She said Ms Stone was ‘independently appointed’, adding: ‘She will continue to do her job and I’m (in) no doubt she will.’
She said: ‘The Speaker of the House, I think, will be making a statement about considering how to mend the way the committee works, that Kathryn runs.
Labour MP Catherin McKinnell was among those deriding Mr Johnson’s inability to make the 300-mile trip from Hexham in time
‘I think that’s the conversation that we need to have, because colleagues have for some time felt that the way the committee works doesn’t have all the relevant protections and safeguards that it should have.
‘We will continue to do that and I hope that Kathryn’s situation will be eased, and that those aggressive voices will be removed from her environment.’
She added: ‘I think Kathryn needs to be allowed to get on with her job.’
Ms Trevelyan suggested the issue of second jobs for MPs should be ‘looked at again’.
She said: ‘I think the question of whether MPs having jobs that involve lobbying, I think, perhaps should be looked at again.
‘Across the board, I don’t think we should have a removal of the ability to maintain or have a second job because it brings a richness to our role as Members of Parliament as well as the work we do day to day with our constituents.’
Ms Trevelyan said: ‘Speaking as a woman who has also had terrible death threats, it is incredibly hard and we have to be very resilient these days, particularly as women in public life, and it is very hard and it is always unacceptable.
She added: ‘I hope that, obviously, Kathryn has the support that she needs through this but this is something that comes at many women, we’ve heard Angela Rayner has been under attack … whether or not how she speaks her mind is her own choice, but it is always unacceptable for there to be death threats.
‘Following the tragic, ghastly death of my colleague David Amess just a few weeks ago, we continue to know that we have to be incredibly resilient as politicians and people in public life.
‘This is not how we want our country to be and we need to all work forward to make sure that the commentary is considered and carefully done, and that we can all do our jobs across the piste in an environment of safety.’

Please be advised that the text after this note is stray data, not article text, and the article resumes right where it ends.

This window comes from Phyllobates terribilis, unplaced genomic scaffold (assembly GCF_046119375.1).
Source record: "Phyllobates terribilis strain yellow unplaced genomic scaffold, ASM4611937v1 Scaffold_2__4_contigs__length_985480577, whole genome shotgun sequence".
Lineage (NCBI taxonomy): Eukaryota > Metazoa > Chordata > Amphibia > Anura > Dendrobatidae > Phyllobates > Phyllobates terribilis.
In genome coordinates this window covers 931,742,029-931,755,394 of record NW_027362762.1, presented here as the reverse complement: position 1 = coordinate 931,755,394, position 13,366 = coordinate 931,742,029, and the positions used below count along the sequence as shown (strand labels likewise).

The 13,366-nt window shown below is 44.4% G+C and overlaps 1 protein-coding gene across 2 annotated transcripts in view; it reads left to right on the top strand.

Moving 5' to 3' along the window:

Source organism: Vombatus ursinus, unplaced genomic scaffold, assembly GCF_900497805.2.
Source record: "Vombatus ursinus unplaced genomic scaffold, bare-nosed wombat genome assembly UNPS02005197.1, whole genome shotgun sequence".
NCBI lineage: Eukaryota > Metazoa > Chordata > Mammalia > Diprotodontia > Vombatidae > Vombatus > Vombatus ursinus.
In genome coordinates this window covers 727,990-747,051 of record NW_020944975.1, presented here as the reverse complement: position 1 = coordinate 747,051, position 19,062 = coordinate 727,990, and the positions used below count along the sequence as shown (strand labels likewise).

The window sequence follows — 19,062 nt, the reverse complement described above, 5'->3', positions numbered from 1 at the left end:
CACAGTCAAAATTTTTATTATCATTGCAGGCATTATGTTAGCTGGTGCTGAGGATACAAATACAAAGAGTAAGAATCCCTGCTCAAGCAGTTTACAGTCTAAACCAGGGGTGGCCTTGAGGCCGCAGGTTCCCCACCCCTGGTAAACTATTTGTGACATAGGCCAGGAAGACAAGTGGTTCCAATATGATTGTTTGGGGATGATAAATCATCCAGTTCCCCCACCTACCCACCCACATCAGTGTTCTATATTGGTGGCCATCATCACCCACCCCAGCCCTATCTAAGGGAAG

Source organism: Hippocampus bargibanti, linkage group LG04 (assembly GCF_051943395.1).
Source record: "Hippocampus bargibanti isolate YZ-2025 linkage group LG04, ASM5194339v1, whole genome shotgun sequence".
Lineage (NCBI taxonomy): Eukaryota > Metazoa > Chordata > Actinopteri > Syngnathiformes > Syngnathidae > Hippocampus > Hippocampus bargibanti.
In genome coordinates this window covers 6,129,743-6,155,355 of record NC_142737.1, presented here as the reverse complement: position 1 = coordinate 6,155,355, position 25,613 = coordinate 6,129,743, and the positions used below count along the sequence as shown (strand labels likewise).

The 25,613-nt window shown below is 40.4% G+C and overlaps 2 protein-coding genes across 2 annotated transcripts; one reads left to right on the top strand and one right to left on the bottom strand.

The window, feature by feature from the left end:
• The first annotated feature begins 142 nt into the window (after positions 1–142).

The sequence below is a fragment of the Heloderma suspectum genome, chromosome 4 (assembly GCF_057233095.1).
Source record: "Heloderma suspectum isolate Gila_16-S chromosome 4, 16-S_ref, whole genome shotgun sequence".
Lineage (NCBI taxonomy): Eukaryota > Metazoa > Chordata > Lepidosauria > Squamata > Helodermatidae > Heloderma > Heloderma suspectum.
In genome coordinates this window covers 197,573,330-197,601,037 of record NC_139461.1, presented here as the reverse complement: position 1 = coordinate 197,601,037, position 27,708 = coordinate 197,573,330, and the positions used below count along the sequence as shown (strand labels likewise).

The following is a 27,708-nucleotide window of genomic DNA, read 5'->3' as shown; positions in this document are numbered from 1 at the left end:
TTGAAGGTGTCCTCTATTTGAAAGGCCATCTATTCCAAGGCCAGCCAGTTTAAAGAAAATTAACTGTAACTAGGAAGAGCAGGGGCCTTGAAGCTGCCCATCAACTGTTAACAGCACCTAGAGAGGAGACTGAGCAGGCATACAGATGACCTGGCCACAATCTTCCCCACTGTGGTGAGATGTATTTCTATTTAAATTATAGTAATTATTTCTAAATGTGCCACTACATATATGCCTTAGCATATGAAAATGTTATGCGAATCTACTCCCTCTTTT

Meanwhile, the Commons standards committee has revealed it could conclude its own inquiry into the conduct rules and MPs’ second jobs before Christmas – potentially recommending a ban on consultancy work.
Chairman Chris Bryant, a Labour MP, today claimed there had been an attempt to ‘intimidate’ Ms Stone and the government should have kept its ‘grubby mitts’ off the process.
Mr Paterson stepped down as an MP last week after ministers were forced to abandon efforts to save him.
Mr Johnson dropped a bid to prevent Mr Paterson being suspended from Parliament for lobbying on behalf of two firms which paid him more than £500,000.
The scale of the damage was underlined yesterday with an Opinium poll for the Observer putting the Tories on 37 per cent, down three points on last week
He resigned hours later, saying he wanted to leave behind the ‘cruel world of politics’.
It has emerged Mr Paterson, a former Cabinet minister, will be able to retain access to the Commons as he is entitled to apply for a so-called ‘category X’ pass for former parliamentarians.
Some 283 ex-MPs possess the cards which give them continued entry, including to Parliament’s restaurants and bars, without being required to register their financial interests as sitting MPs and peers must. But they are barred from lobbying under Commons rules.
Current passholders include Sir Michael Fallon, the former defence secretary who is deputy chairman of an oil firm, Michael Dugher, a former Labour MP who is chief executive of the gambling industry body the Betting and Gaming Council, and Sir Nick Clegg, the former deputy prime minister who works at Facebook.
Source: Read Full Article